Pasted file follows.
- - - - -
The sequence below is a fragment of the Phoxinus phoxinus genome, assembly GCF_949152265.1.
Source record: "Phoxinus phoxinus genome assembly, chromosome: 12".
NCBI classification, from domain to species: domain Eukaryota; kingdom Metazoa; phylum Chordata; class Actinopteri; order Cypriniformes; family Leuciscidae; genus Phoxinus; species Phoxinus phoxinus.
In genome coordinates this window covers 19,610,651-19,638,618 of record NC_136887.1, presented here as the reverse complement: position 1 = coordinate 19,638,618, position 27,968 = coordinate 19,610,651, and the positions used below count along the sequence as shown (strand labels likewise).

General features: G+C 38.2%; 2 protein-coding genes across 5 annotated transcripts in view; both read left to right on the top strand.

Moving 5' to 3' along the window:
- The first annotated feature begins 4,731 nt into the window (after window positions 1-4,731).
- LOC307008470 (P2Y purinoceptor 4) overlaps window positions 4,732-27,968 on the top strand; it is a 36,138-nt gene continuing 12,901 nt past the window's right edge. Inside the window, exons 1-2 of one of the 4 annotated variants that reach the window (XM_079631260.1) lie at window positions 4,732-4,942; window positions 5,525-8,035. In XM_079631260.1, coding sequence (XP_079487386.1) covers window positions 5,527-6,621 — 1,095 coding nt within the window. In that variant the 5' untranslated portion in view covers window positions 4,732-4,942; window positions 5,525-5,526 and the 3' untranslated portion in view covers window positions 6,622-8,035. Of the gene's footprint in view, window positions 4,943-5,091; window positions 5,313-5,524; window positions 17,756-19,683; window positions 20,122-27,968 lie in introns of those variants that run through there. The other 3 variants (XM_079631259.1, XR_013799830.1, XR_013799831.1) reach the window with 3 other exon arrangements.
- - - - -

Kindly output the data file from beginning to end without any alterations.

The sequence below is a fragment of the Phoxinus phoxinus genome, assembly GCF_949152265.1.
Source record: "Phoxinus phoxinus genome assembly, chromosome: 12".
NCBI classification, from domain to species: domain Eukaryota; kingdom Metazoa; phylum Chordata; class Actinopteri; order Cypriniformes; family Leuciscidae; genus Phoxinus; species Phoxinus phoxinus.
In genome coordinates this window covers 19,610,651-19,638,618 of record NC_136887.1, presented here as the reverse complement: position 1 = coordinate 19,638,618, position 27,968 = coordinate 19,610,651, and the positions used below count along the sequence as shown (strand labels likewise).

General features: G+C 38.2%; 2 protein-coding genes across 5 annotated transcripts in view; both read left to right on the top strand.

Moving 5' to 3' along the window:
- The first annotated feature begins 4,731 nt into the window (after window positions 1-4,731).
- LOC307008470 (P2Y purinoceptor 4) overlaps window positions 4,732-27,968 on the top strand; it is a 36,138-nt gene continuing 12,901 nt past the window's right edge. Inside the window, exons 1-2 of one of the 4 annotated variants that reach the window (XM_079631260.1) lie at window positions 4,732-4,942; window positions 5,525-8,035. In XM_079631260.1, coding sequence (XP_079487386.1) covers window positions 5,527-6,621 — 1,095 coding nt within the window. In that variant the 5' untranslated portion in view covers window positions 4,732-4,942; window positions 5,525-5,526 and the 3' untranslated portion in view covers window positions 6,622-8,035. Of the gene's footprint in view, window positions 4,943-5,091; window positions 5,313-5,524; window positions 17,756-19,683; window positions 20,122-27,968 lie in introns of those variants that run through there. The other 3 variants (XM_079631259.1, XR_013799830.1, XR_013799831.1) reach the window with 3 other exon arrangements.